- Baking soda? Not really… The best result I achieved was with baking soda sprinkled on a fresh coating of matt varnish (hairspray works fine too, with similar looking results). The effect looks really like soft, smooth snow that just fell on things in a very cold environment (I am from Canada: I know the stuff!). But the problem is that, from what I read on many web sites and forums, baking soda tends to get yellowish with time and sometimes even reacts with paint and varnish and melts in a sticky goo… Not something I want to happen on (or even near) my precious models.
Alas, no solution was satisfactory to simulate snow the way I want…
I then did some research on the net and found this company called Precision Ice and Snow (http://www.precisioniceandsnow.com/) that sells a product that seems promising to achieve the look I want. I just placed an order for their Krycell FINE snow powder. I’ll post my tests with that product as soon as I get it.
So I am now waiting for Santa to bring the white powder to me.
Yeah, I now: that last sentence sounds weird 🙂
A quick project for the gaming table: desert rocks with crystal formations.
I glued pieces of gardening cedar bark to small masonite bases with the glue gun. With the same hot glue, I placed plastic “gems” bought at the dollar store. For painting, it was easy: a basecoat of rusty brown, dry brush of ochre on the sand and dry brush of sand beige on the rocks and sand for the highlights. I also built an altar from a larger piece of bark, to which I added some of my homemade resin skulls.
Dollar store plastic “gems”
A sacrificial altar stone slab (with some of my homemade skulls!)
Easy, and a cool addition to my terrain pieces.
Recently, I’ve built some desert terrain for tabletop use. Simple pieces, mostly made from foamcore boards and stryrofoam.
The interesting thing here, is the use of cake decorations, namely wedding cake plastic columns, to create terrain. I used my trusty Dremel rotary tool to damage them and carve some grooves to suggest individual blocks. I used a piece of plasticard to close the top part, and used scrap parts of metal figures embed in putty to add weight to the bottom (so the columns would be less prone to fall once on the gaming table). The painting was kept to a minimum: yellow-ochre basecoat, followed by a wash of dark brown, then a drybrushing of sand beige.
Boom! Quick and simple!
“The cake is a lie…”
Simple but effective architecture.
Just another brick in the wall…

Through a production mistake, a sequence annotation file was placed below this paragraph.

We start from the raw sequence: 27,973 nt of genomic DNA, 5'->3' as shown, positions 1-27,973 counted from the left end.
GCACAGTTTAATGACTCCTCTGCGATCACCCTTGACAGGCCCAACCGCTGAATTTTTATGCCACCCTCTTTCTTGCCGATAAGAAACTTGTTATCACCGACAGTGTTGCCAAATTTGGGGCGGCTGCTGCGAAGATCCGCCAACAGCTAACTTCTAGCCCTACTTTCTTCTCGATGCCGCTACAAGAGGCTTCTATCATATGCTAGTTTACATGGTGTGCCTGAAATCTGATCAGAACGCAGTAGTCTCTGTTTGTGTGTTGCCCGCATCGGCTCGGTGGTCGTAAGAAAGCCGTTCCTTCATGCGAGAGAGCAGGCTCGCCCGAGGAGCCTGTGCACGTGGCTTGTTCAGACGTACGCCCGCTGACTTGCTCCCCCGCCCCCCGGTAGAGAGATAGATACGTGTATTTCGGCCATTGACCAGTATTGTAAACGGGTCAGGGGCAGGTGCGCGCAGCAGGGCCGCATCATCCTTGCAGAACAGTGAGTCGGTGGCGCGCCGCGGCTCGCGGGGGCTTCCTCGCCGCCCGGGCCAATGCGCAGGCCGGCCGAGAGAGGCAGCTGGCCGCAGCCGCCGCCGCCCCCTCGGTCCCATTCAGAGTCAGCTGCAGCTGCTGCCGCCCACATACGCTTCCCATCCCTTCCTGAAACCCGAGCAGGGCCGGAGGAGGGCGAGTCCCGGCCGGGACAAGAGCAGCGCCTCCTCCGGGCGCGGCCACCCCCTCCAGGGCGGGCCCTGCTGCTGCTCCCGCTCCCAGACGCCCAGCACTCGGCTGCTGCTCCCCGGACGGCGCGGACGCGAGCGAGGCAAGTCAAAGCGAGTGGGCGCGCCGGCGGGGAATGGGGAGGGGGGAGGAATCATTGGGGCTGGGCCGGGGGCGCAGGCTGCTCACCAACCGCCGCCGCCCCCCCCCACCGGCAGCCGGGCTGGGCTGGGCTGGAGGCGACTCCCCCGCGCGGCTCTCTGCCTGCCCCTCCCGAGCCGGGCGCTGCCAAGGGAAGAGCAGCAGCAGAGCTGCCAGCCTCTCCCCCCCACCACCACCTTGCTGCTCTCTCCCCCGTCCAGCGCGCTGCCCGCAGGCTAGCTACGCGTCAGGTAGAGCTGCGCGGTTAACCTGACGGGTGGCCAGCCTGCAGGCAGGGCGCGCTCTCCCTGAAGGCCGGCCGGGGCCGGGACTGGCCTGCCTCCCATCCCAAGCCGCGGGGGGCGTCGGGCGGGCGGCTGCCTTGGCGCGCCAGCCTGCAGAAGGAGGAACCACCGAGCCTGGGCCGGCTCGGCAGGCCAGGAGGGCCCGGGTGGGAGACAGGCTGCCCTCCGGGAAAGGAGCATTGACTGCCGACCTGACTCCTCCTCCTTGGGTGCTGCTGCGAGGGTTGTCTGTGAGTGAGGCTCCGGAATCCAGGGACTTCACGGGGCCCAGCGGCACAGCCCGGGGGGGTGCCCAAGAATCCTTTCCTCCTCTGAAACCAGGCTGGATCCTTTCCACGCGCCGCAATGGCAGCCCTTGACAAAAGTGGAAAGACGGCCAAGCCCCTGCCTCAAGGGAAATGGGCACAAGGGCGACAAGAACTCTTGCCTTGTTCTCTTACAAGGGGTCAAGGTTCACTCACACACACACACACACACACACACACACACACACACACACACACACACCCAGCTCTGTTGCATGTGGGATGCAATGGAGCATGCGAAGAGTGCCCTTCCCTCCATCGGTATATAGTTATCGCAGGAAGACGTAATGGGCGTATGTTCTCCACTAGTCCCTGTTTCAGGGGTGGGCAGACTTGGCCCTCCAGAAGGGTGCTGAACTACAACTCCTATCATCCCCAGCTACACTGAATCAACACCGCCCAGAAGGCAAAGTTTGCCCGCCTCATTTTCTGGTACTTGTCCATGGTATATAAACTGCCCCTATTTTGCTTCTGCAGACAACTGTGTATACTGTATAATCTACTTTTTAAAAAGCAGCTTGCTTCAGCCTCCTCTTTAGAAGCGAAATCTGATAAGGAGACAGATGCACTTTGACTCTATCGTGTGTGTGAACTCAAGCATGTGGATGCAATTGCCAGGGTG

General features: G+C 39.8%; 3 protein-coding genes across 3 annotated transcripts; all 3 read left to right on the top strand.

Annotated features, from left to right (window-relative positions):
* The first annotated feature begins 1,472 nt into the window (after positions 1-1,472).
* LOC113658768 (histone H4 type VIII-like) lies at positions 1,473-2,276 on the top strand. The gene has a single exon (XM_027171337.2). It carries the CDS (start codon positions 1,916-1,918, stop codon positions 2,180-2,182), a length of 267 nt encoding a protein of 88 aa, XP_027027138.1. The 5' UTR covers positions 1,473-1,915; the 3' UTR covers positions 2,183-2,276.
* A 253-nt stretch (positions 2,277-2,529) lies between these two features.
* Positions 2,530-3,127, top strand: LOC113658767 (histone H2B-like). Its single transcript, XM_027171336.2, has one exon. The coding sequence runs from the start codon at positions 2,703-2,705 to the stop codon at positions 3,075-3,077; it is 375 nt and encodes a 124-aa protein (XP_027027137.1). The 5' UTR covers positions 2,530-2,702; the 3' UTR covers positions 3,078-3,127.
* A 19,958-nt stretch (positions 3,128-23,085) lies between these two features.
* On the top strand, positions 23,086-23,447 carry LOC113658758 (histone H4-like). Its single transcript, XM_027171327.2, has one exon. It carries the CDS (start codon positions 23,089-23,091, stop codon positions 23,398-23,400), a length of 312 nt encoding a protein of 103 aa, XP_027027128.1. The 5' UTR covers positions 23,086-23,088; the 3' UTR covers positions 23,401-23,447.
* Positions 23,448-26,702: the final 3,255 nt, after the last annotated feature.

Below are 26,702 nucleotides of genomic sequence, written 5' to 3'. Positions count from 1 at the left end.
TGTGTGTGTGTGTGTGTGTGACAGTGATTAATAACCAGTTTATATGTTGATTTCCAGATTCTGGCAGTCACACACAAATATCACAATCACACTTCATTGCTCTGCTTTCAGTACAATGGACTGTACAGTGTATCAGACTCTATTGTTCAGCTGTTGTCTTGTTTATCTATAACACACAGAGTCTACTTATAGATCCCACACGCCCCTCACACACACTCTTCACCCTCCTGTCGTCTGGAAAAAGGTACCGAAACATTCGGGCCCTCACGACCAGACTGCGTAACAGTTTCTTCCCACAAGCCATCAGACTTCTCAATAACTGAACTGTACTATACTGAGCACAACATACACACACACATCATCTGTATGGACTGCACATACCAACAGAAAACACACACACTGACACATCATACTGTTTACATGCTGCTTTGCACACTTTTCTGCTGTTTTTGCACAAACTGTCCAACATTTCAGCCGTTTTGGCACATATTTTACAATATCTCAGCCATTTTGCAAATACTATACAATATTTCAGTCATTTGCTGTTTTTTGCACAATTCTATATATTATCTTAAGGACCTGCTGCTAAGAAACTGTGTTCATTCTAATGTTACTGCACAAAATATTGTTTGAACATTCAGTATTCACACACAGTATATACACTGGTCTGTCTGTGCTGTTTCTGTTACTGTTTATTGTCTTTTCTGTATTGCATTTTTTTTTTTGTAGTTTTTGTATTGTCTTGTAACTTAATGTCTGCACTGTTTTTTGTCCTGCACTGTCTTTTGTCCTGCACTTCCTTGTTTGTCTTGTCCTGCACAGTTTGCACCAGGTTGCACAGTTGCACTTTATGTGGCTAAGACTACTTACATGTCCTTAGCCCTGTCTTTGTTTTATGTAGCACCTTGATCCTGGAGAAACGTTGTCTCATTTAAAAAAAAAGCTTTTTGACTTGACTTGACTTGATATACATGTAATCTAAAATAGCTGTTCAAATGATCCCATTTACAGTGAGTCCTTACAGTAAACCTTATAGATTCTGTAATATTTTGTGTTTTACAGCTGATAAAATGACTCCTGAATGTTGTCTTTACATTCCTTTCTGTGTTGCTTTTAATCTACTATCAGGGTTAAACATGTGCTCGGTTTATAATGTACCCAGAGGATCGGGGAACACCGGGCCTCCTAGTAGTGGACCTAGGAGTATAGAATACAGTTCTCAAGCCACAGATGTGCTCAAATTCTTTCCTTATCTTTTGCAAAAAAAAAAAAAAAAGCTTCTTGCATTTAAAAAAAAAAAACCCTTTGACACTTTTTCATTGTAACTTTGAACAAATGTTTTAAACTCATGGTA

All the pieces together.
Enjoy the pics!
An old piece today.
A diorama I made ages ago for a contest at a local gaming store (I won second place btw). Most of the temple is etched plaster covering a wood base.
For the sculpture on the wall, I pressed various figures on a clay sheet and poured plaster of Paris, then etched the brick patterns on it after it was dried. The columns are also made of plaster, poured in… cardboard toilet paper rolls. Yep.
The paint job is ok, but as for most of my older pieces, it consists mainly of layering and drybrushing.
It think the diorama should be viewed as a whole, telling a story: Mama dragon, protecting her eggs, wants to get a free meal from superstitious orcs, who are about to get attacked by a brave halfling thief and a (hopefully) powerful mage.
A jungle scene…
Some tension in this scene…
“Hum… free meal!”
“Wait… Something’s wrong…”
“If I can just find that wand now…”
“Just wait ’till the last moment: It will be more cinematic!”
“Now if that *&# mage could just find his stuff…”
I am working on ruins and details for my Hetzer diorama project. Enjoy.
Ruined house (front), made of blue foam, foamcore board, balsa and sparkle.
Ruined house (back), made of blue foam, foamcore board, balsa and sparkle.
The ‘pillar’ part of my ruined house was too high to my taste, so I broke it. I will use fragments such as this one as ‘chunks’ of broken brick structure still held by mortar.
Various bits for the rubbles: a ladder, german jerrycans, pipes and a motorcycle. The motorcycle will need more attention (chipping, washes, pigments for the tires…)
A tire for the rubbles. Weathered with pigments (the pigment fixer is still wet on this image).
Various bits. ‘Metal’ scraps (mostly plastic in fact), wood planks (balsa), and bricks/rocks made of foam and cork.
With a bit of left-over putty, I made a cloth to add some kind of focus to the box containing ammo crates.
Quick post: I’ve finished the base for my KV-2. Here are the pics: